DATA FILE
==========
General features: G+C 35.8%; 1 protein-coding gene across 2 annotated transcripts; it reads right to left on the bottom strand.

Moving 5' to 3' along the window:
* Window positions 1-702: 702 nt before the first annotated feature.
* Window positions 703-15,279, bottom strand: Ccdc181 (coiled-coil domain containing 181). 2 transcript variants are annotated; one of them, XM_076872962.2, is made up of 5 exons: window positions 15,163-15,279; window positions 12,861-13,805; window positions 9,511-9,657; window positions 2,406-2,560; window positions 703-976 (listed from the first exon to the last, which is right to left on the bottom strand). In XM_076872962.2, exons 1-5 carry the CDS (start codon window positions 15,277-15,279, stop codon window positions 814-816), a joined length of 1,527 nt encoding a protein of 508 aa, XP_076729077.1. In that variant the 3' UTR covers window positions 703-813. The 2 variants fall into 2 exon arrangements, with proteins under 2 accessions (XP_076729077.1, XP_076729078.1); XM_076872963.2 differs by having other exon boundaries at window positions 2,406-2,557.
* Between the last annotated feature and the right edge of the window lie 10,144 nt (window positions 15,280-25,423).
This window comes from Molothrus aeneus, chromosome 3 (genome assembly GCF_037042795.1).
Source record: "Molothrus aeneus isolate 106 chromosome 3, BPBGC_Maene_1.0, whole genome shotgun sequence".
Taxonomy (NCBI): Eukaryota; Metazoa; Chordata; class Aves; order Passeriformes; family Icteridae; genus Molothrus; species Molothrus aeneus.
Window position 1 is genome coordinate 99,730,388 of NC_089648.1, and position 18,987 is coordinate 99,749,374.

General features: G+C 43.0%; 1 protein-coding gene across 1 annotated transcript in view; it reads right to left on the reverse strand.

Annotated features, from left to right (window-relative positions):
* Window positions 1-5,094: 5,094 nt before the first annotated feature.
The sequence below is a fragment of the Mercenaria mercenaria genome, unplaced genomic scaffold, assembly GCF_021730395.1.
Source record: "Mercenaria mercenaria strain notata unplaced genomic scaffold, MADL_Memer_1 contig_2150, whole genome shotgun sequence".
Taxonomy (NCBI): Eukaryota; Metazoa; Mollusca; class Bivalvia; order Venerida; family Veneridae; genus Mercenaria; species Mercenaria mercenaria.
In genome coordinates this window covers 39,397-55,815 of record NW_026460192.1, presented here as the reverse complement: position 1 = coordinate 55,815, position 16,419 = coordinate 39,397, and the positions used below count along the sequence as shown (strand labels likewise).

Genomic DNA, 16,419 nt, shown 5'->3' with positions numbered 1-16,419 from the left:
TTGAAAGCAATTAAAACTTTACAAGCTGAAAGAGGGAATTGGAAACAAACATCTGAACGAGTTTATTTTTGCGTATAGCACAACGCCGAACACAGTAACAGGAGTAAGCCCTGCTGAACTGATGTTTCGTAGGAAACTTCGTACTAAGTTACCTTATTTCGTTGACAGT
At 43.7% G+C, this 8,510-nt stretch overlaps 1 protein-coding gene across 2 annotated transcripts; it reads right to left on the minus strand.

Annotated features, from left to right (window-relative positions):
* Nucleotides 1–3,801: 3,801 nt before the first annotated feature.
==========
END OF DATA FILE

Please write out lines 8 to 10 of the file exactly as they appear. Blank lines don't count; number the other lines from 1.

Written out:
Taxonomy (NCBI): Eukaryota; Metazoa; Chordata; class Aves; order Passeriformes; family Icteridae; genus Molothrus; species Molothrus aeneus.
Window position 1 is genome coordinate 99,730,388 of NC_089648.1, and position 18,987 is coordinate 99,749,374.

General features: G+C 43.0%; 1 protein-coding gene across 1 annotated transcript in view; it reads right to left on the reverse strand.